In February, Kornelija Vitkute started her PhD project at the University of Groningen. Under supervision of dr. Peter Meerlo, dr. Robbert Havekes and dr. Roelof Hut, she investigates the effects of static artificial light on behavior, physiology and brain mechanisms. With this knowledge, from both nocturnal and diurnal species, lights can be designed that are not harmful for circadian rhythms of people and animals.
Who are you?
Hey, I am Kornelija! I come from Lithuania, a land full of forests, lakes, and rivers. As a child, I had spent all of my summers in the woods, so any activity related to nature is what I love the most, whether it would be hiking, foraging, or swimming. Apart from that, I love painting and playing the piano, and frequently I become hooked on more unusual hobbies, such as bookbinding or stained glass.
What is your background?
I acquired a BSc degree in Biophysics at Vilnius University, where I researched the properties of biological membranes using Atomic Force Microscopy. I also completed an internship at NASA Ames Research Center during my bachelor studies, where I constructed and characterized microelectrode arrays for brain neurotransmitter monitoring. I became fascinated with the complexity of the subject. Therefore, I studied Neuroscience for my master’s degree and used patch-clamp electrophysiology to study the early postnatal development of hippocampal pyramidal neurons. My deep interest in Neuroscience led me to join the BioClock project, and I am excited to be a part of it!
What is your project about?
This February, I started my Ph.D. at the Groningen Institute for Evolutionary Life Sciences. I will be unraveling the effects of artificial light on animal behavior, physiology, and brain activity. In contrast to dynamic natural illumination that humans have evolved with, artificial lights are static and do not share the same intensity, spectral or temporal properties. These inconsistencies may affect our circadian rhythms and sleep, which can further influence our health and well-being.
To elucidate the diverse consequences of artificial light, we will expose diurnal and nocturnal mammals to varying levels of artificial light, either during the dark or the light phase of the circadian cycle. We will record the behavioral and physiological changes in circadian activity and sleep architecture with miniature electroencephalogram (EEG), electromyogram (EMG), and brain temperature dataloggers. After analyzing the effects, we will then study the molecular mechanisms responsible for the observed changes. This research will give important insights into the outcomes of artificial light exposure and the complex neuronal processes involved.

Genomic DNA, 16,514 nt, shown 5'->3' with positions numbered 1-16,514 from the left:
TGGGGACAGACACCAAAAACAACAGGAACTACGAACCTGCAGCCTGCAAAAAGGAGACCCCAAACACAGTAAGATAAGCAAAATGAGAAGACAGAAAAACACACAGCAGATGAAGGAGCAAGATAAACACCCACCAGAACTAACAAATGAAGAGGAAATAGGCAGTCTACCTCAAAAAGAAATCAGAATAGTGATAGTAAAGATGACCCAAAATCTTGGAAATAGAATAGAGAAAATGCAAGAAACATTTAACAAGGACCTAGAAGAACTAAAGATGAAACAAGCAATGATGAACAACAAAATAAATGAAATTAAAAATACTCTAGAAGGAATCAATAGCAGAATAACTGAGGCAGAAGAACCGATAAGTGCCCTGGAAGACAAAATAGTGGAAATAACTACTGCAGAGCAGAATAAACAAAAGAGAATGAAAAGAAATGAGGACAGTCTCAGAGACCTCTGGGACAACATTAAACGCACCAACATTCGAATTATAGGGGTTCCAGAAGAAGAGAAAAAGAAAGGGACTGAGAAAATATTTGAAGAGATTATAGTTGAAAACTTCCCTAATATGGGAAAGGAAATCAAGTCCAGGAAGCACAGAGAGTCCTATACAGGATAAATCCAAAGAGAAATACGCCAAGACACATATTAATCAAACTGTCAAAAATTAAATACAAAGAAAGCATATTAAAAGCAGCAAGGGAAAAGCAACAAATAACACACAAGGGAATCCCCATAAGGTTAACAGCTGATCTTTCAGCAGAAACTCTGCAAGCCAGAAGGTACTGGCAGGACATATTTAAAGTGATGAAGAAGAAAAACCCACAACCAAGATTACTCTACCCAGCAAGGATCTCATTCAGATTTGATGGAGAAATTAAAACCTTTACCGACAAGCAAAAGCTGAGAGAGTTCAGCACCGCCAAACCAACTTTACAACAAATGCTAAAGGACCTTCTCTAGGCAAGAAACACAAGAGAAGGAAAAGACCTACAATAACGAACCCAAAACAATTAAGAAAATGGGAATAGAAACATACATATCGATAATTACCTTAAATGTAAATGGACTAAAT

When did you first hear about the biological clock?
To this day, I am amazed at the perfect timing for my dog to start drooling and showing sweet puppy eyes when it is time to be fed. Or how the birds outside start chirping and waking everyone up even before dawn. Or how it seems that in the early afternoon, it takes a great deal of effort to restrain yourself from taking a nap. It works daily like wicked magic! Only during my studies did I learn about the science of chronobiology, and everything seemed to fall into place. It just makes sense, doesn’t it?
What is something that people should know about you?
In high school, I got accepted to an international exchange program to live and study in the United States for a year. I had to earn money for the plane tickets myself, so for the whole summer, I baked Lithuanian pies ‘šimtalapis’ and sold them on random food markets throughout my city. Apart from this entertaining experience and ruining my parents’ oven from overuse, the year abroad was loads of fun!
Questions for Kornelija: email@example.com
The BioClock Consortium is funded by the NWA-ORC programme of the Dutch Research Council (NWO; project number 1292.19.077).